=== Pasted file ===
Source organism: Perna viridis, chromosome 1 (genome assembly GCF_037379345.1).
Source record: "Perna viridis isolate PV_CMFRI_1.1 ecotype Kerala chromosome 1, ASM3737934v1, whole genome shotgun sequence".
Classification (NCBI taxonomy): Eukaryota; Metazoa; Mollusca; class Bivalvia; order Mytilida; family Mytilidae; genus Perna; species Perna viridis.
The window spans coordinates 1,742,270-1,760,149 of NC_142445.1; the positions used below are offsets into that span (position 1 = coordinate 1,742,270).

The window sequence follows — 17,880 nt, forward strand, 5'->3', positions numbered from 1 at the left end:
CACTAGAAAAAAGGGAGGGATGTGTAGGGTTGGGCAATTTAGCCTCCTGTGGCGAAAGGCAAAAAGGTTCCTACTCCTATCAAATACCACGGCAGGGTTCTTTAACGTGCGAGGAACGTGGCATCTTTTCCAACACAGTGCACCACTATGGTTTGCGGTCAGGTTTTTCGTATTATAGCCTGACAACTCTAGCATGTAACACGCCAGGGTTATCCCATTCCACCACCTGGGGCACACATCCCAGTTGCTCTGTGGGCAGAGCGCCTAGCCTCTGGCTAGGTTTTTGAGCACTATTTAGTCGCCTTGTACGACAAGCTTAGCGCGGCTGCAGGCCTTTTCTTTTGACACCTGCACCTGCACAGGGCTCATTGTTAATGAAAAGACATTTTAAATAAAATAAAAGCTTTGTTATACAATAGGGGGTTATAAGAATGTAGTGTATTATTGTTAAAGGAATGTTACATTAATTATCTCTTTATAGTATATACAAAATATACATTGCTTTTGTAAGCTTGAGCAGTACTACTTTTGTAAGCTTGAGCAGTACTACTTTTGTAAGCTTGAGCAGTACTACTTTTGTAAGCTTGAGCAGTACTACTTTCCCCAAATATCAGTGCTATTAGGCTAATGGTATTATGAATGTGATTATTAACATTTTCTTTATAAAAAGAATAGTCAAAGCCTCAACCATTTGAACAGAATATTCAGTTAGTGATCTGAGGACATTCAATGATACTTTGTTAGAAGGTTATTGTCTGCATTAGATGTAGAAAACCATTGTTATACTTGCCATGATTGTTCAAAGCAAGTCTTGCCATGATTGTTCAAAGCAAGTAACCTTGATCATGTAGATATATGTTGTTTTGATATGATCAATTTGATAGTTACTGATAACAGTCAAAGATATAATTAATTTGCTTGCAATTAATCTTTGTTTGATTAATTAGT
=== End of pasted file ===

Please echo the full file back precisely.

Source organism: Perna viridis, chromosome 1 (genome assembly GCF_037379345.1).
Source record: "Perna viridis isolate PV_CMFRI_1.1 ecotype Kerala chromosome 1, ASM3737934v1, whole genome shotgun sequence".
Classification (NCBI taxonomy): Eukaryota; Metazoa; Mollusca; class Bivalvia; order Mytilida; family Mytilidae; genus Perna; species Perna viridis.
The window spans coordinates 1,742,270-1,760,149 of NC_142445.1; the positions used below are offsets into that span (position 1 = coordinate 1,742,270).

The window sequence follows — 17,880 nt, forward strand, 5'->3', positions numbered from 1 at the left end:
CACTAGAAAAAAGGGAGGGATGTGTAGGGTTGGGCAATTTAGCCTCCTGTGGCGAAAGGCAAAAAGGTTCCTACTCCTATCAAATACCACGGCAGGGTTCTTTAACGTGCGAGGAACGTGGCATCTTTTCCAACACAGTGCACCACTATGGTTTGCGGTCAGGTTTTTCGTATTATAGCCTGACAACTCTAGCATGTAACACGCCAGGGTTATCCCATTCCACCACCTGGGGCACACATCCCAGTTGCTCTGTGGGCAGAGCGCCTAGCCTCTGGCTAGGTTTTTGAGCACTATTTAGTCGCCTTGTACGACAAGCTTAGCGCGGCTGCAGGCCTTTTCTTTTGACACCTGCACCTGCACAGGGCTCATTGTTAATGAAAAGACATTTTAAATAAAATAAAAGCTTTGTTATACAATAGGGGGTTATAAGAATGTAGTGTATTATTGTTAAAGGAATGTTACATTAATTATCTCTTTATAGTATATACAAAATATACATTGCTTTTGTAAGCTTGAGCAGTACTACTTTTGTAAGCTTGAGCAGTACTACTTTTGTAAGCTTGAGCAGTACTACTTTTGTAAGCTTGAGCAGTACTACTTTCCCCAAATATCAGTGCTATTAGGCTAATGGTATTATGAATGTGATTATTAACATTTTCTTTATAAAAAGAATAGTCAAAGCCTCAACCATTTGAACAGAATATTCAGTTAGTGATCTGAGGACATTCAATGATACTTTGTTAGAAGGTTATTGTCTGCATTAGATGTAGAAAACCATTGTTATACTTGCCATGATTGTTCAAAGCAAGTCTTGCCATGATTGTTCAAAGCAAGTAACCTTGATCATGTAGATATATGTTGTTTTGATATGATCAATTTGATAGTTACTGATAACAGTCAAAGATATAATTAATTTGCTTGCAATTAATCTTTGTTTGATTAATTAGT